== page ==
Young was one of 44 professionals chosen worldwide to serve as a global champion for women’s economic empowerment by UN Women, a United Nations organization dedicated to promoting gender equality.
She, along with four other global champions, pitched an original idea to UN Women for a yearlong digital campaign focusing on women’s economic empowerment using the social media platforms of Instagram, Twitter, Pinterest and Facebook.
The campaign, which ran from Feb. 2014 to Feb. 2015, shared more than 300 unique stories from men and women around the world.
“Typically with large campaigns, you use movie stars or celebrities to sell an idea. We were trying to reach the everyday person, so it was a grassroots initiative,” said Young, a current CDC fellow who earned her MSPH in 2012.
The stories, now published online in an e-book format, “Voices of Change,” are divided into eight thematic chapters including stories on gender stereotypes, education, employment, workplace and socio-cultural factors influencing women’s empowerment.
Submissions from story tellers of varying age groups and cultures from across the globe, illustrated how individuals are overcoming, or helping others to overcome, gender inequality.
The campaign also included research pieces, including one from fellow COPH alumna Dr. Mahmooda Khaliq Pasha, who recently earned a doctorate in community and family health.
“It’s evidence to back up the stories we were broadcasting,” Young said. “Not everyone has access to PubMed, but through social media they could access up-to-date and relevant information, which is what Mahmooda provided us.”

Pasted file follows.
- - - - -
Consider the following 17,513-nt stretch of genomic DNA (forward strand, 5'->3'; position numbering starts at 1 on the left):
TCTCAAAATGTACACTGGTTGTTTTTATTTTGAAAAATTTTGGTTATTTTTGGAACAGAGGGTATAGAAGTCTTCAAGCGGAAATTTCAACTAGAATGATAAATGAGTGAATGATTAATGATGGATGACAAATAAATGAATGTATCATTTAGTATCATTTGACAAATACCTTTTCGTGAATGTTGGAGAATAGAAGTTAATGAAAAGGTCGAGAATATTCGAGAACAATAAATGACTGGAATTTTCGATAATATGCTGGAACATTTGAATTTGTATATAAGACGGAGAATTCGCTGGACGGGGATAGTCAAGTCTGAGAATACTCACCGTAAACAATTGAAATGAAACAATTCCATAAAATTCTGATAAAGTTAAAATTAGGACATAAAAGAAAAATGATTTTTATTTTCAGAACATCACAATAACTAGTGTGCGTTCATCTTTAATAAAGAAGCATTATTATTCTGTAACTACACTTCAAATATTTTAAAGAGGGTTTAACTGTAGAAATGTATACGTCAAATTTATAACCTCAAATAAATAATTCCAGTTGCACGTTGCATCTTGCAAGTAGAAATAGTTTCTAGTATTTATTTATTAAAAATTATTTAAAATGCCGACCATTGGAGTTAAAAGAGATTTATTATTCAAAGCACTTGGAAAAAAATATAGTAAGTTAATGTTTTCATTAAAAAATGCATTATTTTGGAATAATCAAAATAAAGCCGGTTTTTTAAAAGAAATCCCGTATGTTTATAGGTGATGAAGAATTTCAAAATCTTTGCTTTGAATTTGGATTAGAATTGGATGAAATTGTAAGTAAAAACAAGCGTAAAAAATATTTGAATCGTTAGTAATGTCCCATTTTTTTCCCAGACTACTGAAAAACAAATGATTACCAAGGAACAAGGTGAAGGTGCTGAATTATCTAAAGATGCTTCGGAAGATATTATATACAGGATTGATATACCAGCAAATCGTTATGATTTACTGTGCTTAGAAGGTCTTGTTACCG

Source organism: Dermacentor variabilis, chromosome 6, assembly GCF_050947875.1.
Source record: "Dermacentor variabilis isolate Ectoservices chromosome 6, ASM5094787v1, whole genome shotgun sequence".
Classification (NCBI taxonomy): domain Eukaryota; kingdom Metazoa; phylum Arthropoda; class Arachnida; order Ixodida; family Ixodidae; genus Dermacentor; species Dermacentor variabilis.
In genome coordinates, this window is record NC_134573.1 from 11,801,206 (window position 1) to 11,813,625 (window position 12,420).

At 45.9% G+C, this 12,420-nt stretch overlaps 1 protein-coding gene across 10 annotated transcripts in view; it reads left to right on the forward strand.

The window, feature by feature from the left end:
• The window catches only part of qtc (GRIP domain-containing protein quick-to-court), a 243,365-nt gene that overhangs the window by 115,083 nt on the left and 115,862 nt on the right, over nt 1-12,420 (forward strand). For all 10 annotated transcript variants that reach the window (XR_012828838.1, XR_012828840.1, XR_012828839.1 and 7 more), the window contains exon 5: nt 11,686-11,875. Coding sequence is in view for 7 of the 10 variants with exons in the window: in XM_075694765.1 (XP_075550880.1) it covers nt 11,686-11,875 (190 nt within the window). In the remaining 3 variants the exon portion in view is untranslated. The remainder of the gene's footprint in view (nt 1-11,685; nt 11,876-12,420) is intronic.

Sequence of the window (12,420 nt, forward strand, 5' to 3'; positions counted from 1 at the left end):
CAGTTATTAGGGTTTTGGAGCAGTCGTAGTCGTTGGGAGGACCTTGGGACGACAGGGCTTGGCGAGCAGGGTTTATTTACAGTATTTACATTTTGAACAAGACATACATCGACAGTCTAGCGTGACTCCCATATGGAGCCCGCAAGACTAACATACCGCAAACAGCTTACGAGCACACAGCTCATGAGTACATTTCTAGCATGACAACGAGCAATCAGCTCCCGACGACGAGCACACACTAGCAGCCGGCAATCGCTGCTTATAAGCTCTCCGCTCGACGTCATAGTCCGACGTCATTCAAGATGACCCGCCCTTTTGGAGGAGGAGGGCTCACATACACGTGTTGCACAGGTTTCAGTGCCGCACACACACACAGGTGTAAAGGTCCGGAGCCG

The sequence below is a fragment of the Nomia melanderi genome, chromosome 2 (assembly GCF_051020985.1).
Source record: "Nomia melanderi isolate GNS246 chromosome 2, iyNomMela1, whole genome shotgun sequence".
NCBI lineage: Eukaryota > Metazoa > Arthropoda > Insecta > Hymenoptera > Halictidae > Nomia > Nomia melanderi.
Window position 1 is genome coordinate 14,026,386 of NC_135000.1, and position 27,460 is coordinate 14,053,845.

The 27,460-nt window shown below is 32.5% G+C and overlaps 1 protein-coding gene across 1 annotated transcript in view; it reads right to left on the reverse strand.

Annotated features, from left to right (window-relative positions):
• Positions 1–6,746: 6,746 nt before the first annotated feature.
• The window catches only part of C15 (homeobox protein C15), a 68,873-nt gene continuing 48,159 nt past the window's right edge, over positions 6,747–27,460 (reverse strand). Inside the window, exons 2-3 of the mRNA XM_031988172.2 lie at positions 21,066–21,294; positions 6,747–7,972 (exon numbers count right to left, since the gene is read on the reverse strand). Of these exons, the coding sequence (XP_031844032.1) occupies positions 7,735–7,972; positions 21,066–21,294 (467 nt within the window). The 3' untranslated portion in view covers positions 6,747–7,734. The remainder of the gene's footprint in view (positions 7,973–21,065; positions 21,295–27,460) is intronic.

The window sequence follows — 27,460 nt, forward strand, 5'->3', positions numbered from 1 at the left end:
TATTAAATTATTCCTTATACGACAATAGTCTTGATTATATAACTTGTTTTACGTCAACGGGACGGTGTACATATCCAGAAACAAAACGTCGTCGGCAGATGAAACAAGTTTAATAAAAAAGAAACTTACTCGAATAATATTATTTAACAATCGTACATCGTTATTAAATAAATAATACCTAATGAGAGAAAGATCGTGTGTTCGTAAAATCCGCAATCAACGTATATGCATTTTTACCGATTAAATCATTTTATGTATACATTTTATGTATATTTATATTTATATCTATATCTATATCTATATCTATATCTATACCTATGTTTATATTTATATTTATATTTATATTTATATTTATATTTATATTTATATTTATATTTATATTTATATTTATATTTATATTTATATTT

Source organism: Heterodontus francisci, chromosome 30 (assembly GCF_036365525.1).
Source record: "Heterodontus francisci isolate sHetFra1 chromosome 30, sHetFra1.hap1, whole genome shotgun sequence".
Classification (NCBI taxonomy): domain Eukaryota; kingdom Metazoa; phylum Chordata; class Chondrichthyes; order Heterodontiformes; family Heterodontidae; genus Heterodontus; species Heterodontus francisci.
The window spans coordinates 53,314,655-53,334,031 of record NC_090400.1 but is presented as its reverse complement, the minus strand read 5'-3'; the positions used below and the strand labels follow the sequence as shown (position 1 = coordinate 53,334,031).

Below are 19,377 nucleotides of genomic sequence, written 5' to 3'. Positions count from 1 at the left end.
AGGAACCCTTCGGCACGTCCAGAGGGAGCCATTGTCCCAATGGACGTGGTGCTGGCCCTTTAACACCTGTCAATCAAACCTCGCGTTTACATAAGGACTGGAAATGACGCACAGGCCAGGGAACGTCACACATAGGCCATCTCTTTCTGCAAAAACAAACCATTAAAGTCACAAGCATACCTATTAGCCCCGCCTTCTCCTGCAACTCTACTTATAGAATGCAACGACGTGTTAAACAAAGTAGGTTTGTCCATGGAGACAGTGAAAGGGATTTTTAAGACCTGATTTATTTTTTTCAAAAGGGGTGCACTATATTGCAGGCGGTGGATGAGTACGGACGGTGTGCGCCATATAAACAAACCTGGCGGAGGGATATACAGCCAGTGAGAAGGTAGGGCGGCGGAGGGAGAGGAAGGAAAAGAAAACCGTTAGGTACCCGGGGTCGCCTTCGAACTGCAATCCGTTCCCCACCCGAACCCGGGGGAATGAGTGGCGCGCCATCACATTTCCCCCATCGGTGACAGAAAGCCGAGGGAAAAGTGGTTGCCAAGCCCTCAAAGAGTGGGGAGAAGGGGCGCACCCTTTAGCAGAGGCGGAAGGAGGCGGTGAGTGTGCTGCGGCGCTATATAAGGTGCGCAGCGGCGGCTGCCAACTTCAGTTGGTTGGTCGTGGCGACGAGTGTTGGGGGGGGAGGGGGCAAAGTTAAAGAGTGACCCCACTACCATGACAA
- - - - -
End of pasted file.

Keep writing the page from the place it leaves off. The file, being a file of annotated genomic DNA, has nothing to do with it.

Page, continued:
Khaliq Pasha’s article focused on reproductive health and how the community a person lives in can influence decision making on contraception.
“Contraception itself is extremely important in not only in the health of a woman, but in her relationship with her husband and children,” Khaliq Pasha said. “If there is more increased access to contraception in a relationship, then a woman will have better opportunity to have discussions with her husband.”
Women who have access to contraception are also more likely to space their children apart, allowing them to focus on developing a child before having another, according to Khaliq Pasha.
“The use of contraception allows her body time to heal, allows her time to bond and form relationships with not only her husband, but her new child as well, so that contributes to the overall mental and physical well-being of the woman,” she said.
Stepping out of her research bubble and sharing her work with a different audience was something Khaliq Pasha said she was proud of doing as part of the campaign.
“The feeling that you have with all these people from all over the world who are participating in it, retweeting it—it was a sense of community that was created,” she said. “People were talking about the same issues and bringing them to the forefront.”
For Young, the campaign was meant to spark a necessary conversation and share research and stories in an easily accessible way.
“I would have never thought that I would have been a part of something so large that touched so many people around the world,” she said. “We wanted to start a conversation, and that’s what public health is all about, changing populations by starting with a conversation.”
Empowerwomen.org currently serves as an online platform connecting partners from the government, private sector, and international organizations. To join the conversation, or to learn more, visit their website.
Story by Anna Mayor, USF College of Public Health